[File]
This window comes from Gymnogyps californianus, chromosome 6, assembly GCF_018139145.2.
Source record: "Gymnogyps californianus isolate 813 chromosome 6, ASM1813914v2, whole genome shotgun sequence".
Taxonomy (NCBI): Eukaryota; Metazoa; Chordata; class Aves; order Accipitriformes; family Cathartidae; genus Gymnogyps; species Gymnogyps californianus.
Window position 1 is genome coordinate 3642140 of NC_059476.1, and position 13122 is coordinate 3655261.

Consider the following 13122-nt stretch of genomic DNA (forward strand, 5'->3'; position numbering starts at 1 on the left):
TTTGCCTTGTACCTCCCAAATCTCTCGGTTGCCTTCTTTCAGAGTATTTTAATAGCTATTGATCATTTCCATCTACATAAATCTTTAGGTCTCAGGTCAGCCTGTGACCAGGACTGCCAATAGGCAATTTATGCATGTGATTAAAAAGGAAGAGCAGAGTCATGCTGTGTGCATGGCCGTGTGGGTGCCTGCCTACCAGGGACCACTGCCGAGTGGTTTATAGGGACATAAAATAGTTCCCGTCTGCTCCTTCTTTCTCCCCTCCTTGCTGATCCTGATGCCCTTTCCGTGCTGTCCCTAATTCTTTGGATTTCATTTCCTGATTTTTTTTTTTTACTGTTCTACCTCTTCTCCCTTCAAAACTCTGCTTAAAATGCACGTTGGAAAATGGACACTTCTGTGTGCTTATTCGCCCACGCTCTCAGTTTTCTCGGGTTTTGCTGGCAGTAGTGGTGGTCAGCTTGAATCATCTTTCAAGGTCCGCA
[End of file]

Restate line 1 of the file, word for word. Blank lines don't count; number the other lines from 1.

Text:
This window comes from Gymnogyps californianus, chromosome 6, assembly GCF_018139145.2.